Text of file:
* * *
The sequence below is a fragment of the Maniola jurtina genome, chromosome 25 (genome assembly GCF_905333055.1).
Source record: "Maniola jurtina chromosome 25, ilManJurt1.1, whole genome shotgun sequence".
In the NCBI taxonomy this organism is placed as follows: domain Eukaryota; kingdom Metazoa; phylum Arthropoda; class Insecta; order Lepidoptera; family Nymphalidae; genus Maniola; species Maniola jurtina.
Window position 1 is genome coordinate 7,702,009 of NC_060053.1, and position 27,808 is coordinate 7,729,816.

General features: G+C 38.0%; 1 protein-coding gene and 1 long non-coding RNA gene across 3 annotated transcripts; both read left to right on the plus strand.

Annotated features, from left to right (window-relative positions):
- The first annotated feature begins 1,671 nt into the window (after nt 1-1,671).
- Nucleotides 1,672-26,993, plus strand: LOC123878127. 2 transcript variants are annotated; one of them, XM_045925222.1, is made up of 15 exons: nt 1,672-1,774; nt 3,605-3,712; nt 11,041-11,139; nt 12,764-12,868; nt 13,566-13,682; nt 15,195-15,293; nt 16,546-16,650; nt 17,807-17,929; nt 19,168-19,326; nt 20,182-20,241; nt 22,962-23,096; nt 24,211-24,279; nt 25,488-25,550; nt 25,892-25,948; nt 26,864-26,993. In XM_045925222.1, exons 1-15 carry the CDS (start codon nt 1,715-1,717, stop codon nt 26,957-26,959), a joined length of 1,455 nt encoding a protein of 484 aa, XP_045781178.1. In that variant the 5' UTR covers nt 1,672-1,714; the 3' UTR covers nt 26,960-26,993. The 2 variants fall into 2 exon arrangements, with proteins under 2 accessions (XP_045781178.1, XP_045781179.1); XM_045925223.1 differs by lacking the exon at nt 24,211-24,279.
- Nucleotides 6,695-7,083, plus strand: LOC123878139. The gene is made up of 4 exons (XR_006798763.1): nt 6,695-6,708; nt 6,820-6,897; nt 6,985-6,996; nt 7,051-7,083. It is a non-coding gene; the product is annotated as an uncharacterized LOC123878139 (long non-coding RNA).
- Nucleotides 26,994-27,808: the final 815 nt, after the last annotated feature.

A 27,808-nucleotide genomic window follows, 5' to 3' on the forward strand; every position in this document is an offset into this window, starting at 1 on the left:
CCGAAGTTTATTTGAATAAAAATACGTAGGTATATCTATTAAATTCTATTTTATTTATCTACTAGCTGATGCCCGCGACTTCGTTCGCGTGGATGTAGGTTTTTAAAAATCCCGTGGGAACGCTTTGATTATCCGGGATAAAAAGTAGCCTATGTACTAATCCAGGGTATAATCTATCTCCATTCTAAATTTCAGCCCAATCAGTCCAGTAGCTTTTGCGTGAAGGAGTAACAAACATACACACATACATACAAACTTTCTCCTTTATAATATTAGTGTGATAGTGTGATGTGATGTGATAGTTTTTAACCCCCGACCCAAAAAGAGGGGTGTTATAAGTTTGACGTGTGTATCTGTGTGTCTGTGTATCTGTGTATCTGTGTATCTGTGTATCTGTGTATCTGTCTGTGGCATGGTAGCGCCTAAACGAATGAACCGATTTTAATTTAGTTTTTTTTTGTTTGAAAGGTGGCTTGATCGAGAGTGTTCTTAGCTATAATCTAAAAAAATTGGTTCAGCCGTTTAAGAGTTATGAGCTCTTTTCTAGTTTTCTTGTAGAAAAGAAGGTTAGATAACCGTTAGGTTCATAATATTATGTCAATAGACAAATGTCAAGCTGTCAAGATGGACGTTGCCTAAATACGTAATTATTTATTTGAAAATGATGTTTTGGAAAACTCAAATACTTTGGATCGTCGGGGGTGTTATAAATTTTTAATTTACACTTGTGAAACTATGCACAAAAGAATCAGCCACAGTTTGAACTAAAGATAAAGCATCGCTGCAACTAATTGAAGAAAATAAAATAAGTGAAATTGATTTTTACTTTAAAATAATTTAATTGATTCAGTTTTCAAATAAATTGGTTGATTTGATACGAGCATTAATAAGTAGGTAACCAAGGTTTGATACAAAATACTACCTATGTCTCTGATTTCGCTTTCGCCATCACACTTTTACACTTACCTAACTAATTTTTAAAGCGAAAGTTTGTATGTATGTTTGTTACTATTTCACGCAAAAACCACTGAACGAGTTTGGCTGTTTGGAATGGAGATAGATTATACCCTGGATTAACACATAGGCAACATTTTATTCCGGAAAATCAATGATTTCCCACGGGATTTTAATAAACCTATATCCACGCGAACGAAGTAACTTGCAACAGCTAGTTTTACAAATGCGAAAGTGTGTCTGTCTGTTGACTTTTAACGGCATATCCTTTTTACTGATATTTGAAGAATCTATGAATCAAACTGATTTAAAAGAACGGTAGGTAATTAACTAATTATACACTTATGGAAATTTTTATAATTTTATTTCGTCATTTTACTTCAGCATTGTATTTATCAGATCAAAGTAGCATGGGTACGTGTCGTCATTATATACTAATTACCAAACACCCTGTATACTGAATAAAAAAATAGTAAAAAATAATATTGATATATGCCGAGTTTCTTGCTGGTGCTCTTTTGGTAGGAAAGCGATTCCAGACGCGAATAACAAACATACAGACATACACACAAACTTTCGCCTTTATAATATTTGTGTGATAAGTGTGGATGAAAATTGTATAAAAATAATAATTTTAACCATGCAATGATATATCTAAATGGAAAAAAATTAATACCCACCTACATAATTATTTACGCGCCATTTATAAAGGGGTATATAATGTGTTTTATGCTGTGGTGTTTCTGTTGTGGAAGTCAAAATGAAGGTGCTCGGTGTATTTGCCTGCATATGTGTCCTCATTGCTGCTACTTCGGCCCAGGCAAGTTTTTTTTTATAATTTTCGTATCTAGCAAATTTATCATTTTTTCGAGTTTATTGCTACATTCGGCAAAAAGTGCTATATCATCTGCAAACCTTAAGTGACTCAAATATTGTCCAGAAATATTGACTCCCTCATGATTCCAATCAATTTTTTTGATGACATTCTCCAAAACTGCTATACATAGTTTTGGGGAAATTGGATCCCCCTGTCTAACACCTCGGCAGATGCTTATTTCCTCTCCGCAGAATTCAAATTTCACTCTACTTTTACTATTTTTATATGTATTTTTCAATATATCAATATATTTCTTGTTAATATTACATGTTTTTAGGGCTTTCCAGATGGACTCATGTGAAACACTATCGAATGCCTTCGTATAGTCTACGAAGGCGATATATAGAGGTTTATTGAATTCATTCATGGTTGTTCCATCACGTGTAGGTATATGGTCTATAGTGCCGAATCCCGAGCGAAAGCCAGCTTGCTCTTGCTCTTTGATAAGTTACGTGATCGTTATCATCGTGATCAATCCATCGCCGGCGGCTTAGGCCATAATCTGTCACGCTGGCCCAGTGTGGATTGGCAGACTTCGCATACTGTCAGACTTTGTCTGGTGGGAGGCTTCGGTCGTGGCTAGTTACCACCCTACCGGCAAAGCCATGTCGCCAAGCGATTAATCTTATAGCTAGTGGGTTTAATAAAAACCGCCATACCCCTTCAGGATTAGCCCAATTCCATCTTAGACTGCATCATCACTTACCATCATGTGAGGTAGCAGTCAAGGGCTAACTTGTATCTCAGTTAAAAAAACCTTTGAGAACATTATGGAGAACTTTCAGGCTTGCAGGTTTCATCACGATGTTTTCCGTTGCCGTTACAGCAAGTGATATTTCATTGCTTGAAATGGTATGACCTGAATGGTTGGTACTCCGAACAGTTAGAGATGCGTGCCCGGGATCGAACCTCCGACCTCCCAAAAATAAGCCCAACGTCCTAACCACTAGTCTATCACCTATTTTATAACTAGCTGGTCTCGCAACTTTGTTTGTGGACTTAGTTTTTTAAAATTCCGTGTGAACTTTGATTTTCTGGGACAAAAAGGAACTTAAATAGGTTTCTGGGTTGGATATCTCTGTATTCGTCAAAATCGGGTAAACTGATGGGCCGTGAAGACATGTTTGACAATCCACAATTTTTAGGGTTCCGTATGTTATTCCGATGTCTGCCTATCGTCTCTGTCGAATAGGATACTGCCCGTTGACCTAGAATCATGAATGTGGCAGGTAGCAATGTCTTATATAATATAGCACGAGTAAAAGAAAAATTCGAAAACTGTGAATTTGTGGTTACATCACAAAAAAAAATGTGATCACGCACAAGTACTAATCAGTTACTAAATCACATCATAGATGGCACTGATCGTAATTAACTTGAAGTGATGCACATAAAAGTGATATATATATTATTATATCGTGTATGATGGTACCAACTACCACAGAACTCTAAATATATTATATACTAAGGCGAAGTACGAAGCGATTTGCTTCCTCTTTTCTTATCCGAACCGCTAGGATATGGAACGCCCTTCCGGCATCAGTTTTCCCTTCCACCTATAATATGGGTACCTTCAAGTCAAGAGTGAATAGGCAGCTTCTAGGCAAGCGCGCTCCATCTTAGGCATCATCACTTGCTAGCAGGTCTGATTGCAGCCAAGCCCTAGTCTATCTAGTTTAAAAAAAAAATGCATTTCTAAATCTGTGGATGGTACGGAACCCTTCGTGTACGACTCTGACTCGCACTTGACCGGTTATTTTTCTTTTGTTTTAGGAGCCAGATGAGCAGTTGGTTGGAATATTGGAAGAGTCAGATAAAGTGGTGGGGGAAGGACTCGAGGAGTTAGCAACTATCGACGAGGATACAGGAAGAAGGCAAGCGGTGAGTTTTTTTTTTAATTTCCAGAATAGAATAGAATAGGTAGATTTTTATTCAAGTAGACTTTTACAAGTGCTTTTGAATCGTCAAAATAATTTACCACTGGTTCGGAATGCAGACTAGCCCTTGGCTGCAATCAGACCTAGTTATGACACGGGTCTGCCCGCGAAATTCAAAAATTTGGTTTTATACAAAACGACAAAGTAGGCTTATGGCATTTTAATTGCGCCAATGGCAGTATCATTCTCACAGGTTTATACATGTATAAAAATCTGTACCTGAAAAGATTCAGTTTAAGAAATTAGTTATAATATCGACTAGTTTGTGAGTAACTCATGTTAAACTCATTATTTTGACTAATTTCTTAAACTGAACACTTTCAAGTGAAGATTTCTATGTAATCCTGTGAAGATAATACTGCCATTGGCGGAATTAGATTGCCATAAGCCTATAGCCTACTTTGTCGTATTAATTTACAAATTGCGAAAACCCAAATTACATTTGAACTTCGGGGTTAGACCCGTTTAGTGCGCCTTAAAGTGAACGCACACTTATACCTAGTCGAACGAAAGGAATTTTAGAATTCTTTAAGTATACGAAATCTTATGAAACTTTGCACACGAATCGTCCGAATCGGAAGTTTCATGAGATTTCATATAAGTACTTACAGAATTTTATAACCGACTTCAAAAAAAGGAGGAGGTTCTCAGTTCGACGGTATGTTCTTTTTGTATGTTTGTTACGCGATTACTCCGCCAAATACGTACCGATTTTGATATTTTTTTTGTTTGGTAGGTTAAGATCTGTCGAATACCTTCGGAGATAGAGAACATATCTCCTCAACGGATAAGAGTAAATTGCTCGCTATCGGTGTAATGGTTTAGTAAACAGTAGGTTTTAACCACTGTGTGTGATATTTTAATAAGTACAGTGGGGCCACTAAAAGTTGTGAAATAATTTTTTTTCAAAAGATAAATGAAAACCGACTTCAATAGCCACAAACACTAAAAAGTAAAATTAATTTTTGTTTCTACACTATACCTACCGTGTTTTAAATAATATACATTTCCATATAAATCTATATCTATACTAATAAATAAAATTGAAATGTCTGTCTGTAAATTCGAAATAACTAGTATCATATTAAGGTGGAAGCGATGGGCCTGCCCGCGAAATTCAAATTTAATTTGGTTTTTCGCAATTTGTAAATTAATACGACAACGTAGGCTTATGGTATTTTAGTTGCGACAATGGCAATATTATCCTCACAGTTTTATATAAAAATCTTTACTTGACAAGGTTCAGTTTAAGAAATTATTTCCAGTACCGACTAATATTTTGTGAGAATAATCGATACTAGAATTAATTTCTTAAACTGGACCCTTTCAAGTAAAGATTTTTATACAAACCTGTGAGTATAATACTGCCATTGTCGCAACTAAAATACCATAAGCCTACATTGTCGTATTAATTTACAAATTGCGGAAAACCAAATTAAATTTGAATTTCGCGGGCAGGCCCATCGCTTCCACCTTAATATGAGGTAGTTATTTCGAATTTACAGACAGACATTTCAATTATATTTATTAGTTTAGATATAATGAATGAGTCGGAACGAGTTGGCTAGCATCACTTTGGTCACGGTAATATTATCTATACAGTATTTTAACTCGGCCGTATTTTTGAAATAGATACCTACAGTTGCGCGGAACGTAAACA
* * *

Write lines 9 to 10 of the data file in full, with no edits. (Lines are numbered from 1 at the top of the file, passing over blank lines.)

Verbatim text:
- Nucleotides 6,695-7,083, plus strand: LOC123878139. The gene is made up of 4 exons (XR_006798763.1): nt 6,695-6,708; nt 6,820-6,897; nt 6,985-6,996; nt 7,051-7,083. It is a non-coding gene; the product is annotated as an uncharacterized LOC123878139 (long non-coding RNA).
- Nucleotides 26,994-27,808: the final 815 nt, after the last annotated feature.